So if we are to have a Chief Revenue Officer–I guess that’ the person that would be at the top of all the functions that impact revenue generation.  It’s beginning to sound a lot like a CEO, but why do we need another title?

Organizations are complex enough, we don’t need to confuse how they work we need to simplify.  I don’t think we need to add another function, another layer of management, another level of complexity.  Wouldn’t we be better served by helping each person in our organizations understand their role in revenue generation, and how they need to work with others in generation revenue?

Am I missing something?

  1. David Olson permalink

    Hi David – I always enjoy your posts and find them thought provoking. Things like this new title always make me suspicious that a consultant somewhere has a need to blog or consult but has no true value add to offer their reader/customer. The new title is an attempt to create a buzz – unfortunately, no honey!

    Maybe I’m just cynical on a Monday morning. Dave

    • David, thanks for the comment. If people like you find the posts thought provoking then I am achieving my objective–I really appreciate the feedback.

      It’s hard not to wonder about lots of this stuff you see, and not being a little cynical. While I don’t like to criticize things like this, I think it diverts the discussion from the critical issues about business performance.

      Thanks for joining the discussion.

  2. The results of your inquiry about revenue accountability are no surprise to me. However there is a difference whether people feel accountable for revenue or they have the ability to synchronize the activities of their silo with of all the other silos towards optimal revenue generation.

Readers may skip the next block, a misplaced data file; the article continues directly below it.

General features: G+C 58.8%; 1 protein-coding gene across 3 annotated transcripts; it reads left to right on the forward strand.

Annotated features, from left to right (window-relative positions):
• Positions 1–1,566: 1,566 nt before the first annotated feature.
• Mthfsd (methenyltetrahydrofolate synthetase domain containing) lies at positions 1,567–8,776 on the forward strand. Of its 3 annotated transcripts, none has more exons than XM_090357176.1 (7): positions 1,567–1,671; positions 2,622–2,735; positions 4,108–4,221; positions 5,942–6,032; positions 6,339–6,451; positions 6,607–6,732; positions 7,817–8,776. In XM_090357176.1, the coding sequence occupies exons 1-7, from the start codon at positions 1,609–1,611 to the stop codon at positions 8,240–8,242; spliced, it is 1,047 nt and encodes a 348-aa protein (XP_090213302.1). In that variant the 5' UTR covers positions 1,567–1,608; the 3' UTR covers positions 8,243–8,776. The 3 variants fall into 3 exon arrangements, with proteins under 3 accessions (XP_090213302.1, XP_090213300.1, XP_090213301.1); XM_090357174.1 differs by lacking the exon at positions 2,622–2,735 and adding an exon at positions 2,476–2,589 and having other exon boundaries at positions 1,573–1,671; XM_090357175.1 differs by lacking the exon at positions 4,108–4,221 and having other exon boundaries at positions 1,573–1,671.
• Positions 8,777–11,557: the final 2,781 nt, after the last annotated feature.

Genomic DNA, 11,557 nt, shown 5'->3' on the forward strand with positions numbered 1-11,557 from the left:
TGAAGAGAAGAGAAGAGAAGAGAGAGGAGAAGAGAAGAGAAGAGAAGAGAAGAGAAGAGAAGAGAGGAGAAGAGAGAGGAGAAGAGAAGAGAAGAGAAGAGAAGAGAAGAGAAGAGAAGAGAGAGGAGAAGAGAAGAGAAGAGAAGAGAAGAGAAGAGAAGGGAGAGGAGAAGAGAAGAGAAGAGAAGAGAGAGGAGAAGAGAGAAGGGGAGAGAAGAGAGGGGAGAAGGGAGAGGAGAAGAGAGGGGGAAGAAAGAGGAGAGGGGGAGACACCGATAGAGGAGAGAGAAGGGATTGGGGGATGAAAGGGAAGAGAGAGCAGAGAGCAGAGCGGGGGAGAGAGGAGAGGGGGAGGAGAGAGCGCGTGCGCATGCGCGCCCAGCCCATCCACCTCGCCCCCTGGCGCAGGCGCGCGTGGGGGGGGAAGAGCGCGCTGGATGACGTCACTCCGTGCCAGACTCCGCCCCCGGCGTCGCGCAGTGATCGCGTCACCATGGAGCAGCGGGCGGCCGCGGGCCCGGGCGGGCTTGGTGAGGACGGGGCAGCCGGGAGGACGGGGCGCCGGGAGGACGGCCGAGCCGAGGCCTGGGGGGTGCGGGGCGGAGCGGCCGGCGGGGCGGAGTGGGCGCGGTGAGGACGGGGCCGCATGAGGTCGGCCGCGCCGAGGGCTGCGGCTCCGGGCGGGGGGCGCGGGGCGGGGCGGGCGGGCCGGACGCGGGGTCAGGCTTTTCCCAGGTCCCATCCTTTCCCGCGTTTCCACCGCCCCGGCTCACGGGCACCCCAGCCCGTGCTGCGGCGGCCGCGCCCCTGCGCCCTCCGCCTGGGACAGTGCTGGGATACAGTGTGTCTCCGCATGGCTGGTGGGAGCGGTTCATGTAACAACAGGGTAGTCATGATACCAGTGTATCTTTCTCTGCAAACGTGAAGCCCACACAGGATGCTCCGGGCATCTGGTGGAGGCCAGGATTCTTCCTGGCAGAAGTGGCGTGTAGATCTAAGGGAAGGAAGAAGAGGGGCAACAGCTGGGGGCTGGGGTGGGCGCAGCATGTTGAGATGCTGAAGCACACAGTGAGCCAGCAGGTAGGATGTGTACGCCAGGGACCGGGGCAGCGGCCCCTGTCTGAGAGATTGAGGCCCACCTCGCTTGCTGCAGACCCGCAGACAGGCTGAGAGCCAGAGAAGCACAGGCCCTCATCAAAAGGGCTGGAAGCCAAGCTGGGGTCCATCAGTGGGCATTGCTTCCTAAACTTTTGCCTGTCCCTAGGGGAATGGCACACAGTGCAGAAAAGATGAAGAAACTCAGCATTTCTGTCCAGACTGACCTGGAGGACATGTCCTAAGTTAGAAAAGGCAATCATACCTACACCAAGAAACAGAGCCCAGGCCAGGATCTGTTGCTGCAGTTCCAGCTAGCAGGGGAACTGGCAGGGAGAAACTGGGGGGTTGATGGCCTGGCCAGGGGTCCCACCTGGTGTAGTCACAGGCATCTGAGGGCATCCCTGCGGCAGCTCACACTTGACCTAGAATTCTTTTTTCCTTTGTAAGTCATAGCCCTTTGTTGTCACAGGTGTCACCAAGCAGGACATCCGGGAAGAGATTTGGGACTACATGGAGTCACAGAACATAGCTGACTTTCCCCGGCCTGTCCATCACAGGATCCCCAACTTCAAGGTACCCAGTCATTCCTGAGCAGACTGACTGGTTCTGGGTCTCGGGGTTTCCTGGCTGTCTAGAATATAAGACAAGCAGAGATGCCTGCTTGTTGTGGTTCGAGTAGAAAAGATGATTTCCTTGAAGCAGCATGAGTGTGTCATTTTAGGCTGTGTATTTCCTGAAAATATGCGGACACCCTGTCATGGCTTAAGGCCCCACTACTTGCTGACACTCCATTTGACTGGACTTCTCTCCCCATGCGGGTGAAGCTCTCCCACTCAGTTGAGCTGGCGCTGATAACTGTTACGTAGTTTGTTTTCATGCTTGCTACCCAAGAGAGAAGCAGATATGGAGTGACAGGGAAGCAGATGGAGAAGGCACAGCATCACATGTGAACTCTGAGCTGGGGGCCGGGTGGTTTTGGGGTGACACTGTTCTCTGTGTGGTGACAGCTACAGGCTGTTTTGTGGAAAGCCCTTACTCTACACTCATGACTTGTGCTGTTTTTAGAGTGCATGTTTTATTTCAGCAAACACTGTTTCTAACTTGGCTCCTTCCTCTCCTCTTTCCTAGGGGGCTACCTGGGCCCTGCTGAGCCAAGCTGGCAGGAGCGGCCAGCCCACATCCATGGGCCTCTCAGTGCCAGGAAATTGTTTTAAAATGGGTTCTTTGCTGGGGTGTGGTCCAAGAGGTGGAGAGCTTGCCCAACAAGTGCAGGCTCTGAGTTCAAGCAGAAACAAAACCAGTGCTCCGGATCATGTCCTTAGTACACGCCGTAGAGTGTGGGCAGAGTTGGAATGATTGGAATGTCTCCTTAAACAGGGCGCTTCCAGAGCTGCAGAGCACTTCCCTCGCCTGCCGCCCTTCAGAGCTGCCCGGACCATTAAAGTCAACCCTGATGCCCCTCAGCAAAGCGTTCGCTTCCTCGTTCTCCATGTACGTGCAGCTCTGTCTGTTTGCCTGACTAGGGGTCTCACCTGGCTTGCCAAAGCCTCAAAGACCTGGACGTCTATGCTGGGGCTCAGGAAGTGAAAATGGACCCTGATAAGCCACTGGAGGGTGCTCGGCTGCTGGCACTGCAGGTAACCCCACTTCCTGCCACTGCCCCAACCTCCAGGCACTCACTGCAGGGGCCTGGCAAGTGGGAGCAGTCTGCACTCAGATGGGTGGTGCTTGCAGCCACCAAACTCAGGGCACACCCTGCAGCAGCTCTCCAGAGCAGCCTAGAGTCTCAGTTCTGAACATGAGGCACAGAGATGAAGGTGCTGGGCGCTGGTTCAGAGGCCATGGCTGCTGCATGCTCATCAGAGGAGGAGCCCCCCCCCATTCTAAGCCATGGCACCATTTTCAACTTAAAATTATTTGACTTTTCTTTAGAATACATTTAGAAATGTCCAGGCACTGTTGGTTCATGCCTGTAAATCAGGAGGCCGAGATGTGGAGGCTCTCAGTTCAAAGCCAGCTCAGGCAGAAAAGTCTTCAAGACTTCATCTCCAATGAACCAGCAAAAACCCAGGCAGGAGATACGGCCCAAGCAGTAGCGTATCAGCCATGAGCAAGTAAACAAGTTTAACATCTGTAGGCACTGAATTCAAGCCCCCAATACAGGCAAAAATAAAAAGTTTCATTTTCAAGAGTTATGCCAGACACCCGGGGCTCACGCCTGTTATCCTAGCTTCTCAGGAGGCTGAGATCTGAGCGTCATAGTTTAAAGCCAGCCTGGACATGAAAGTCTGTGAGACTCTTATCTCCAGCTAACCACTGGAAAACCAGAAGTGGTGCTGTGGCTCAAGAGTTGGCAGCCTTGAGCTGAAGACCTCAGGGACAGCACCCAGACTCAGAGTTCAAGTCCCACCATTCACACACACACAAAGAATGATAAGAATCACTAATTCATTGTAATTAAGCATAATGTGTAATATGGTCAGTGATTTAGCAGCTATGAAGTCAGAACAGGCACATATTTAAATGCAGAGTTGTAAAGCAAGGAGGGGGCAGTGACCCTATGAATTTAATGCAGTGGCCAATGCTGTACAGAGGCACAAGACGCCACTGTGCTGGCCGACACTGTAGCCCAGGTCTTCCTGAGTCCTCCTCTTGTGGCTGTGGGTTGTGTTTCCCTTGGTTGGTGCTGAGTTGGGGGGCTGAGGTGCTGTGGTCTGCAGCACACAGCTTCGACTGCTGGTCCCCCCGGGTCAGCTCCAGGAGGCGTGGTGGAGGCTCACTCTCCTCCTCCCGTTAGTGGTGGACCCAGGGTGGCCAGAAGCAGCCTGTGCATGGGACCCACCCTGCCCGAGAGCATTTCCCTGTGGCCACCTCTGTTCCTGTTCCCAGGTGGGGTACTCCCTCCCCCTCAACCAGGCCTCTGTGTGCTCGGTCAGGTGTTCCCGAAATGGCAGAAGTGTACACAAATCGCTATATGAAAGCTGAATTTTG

For example, it is therefore not the question whether the VP Sales and the VP Marketing see their role in revenue generation. It is however essential that their acts are synchronized towards generating optimal revenue for the company. Given all the studies and writing about marketing and sales misalignment, I think there is a real problem there. One should expect, that the executive to whom both VP of Sales and VP of Marketing report to (e.g. the CEO), should be able to insure this alignment.

    To me the appearance of the CRO as a new executive in the corporate hierarchy is a sign that the executive to whom Sales and Marketing report to wants to fix the alignment problem in a structural way.
    Is it the best way to get marketing and sales alignment? I am not sure? Is it the only way? Certainly not. One could for example pick a VP sales and a VP Marketing that get along and can assure alignment between there silos between themselves. This requires though that the superior executive has at least a broad idea what marketing and sales alignment should look like.

    • Christian, thanks for the comment. You are addressing a critical issue, and I couldn’t agree more about the importance of aligning sales and marketing. However, I think establishing a new “title” to help align objectives diverts the conversation from what it should be. Titles don’t fix structural, alignment problems, or mission problems. Getting people to focus on their true mission, to align their objectives, to realize they must work with each other is critical.

    • David Olson permalink

      Christian – I just wanted to say that I appreciated your observation of the “structural” issue here. Your comments made me think about it in a different way which is always a good thing. Thanks to you Dave for the forum that created the dicussion.

      • Thanks for the note–the primary purpose of the blog is to stimulate great thinking and discussion. In this case, as is usually the case, the quality of the discussion exceeds that of the post itself!